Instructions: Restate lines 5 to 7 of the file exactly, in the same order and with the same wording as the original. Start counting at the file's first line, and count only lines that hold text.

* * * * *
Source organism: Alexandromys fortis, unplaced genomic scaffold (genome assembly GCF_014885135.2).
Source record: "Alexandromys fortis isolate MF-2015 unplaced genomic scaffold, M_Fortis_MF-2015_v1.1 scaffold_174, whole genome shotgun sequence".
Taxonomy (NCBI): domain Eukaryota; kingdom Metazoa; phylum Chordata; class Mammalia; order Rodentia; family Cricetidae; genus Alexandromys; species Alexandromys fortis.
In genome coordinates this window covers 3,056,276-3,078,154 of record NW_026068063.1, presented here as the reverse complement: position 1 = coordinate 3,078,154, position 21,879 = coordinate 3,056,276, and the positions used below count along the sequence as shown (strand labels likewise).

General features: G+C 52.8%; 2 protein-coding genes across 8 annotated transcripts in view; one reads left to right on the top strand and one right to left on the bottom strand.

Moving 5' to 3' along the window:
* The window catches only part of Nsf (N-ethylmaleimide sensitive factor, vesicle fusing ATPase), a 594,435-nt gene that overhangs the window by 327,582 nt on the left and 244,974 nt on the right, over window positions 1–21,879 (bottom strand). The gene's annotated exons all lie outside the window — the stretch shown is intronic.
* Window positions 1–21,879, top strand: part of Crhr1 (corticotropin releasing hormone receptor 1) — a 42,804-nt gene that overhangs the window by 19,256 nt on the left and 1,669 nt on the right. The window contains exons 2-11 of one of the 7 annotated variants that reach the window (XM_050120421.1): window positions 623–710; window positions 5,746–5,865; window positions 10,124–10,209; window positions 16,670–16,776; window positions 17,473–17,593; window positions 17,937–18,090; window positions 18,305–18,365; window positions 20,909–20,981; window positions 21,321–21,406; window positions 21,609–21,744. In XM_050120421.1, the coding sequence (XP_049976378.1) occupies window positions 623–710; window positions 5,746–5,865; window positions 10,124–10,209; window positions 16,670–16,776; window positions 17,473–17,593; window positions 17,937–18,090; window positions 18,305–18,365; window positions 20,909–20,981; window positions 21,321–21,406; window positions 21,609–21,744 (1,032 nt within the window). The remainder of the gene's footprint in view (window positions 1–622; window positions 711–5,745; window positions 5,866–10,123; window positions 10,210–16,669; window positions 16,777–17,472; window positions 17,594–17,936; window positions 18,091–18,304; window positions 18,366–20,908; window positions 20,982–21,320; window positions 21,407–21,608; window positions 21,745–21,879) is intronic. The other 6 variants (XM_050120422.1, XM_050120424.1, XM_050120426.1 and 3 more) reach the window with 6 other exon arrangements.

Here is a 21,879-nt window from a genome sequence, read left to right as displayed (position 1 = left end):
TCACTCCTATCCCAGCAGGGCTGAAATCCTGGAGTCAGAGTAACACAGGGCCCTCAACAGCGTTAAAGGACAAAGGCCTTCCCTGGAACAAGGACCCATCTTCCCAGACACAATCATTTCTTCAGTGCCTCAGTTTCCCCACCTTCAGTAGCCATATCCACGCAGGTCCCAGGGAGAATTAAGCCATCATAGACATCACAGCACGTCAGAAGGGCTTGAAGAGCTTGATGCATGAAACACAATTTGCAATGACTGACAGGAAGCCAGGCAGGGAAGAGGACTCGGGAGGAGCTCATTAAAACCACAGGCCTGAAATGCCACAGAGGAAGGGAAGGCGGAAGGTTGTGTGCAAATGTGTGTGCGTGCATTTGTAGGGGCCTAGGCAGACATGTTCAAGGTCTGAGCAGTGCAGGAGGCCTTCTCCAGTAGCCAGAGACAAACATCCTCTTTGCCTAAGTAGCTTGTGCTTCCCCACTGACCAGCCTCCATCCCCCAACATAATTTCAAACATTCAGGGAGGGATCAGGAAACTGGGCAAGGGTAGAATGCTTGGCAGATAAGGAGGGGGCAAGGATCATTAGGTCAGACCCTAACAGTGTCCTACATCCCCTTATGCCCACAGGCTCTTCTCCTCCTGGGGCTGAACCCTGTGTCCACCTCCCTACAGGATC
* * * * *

General features: G+C 52.8%; 2 protein-coding genes across 8 annotated transcripts in view; one reads left to right on the top strand and one right to left on the bottom strand.

Moving 5' to 3' along the window:
* The window catches only part of Nsf (N-ethylmaleimide sensitive factor, vesicle fusing ATPase), a 594,435-nt gene that overhangs the window by 327,582 nt on the left and 244,974 nt on the right, over window positions 1–21,879 (bottom strand). The gene's annotated exons all lie outside the window — the stretch shown is intronic.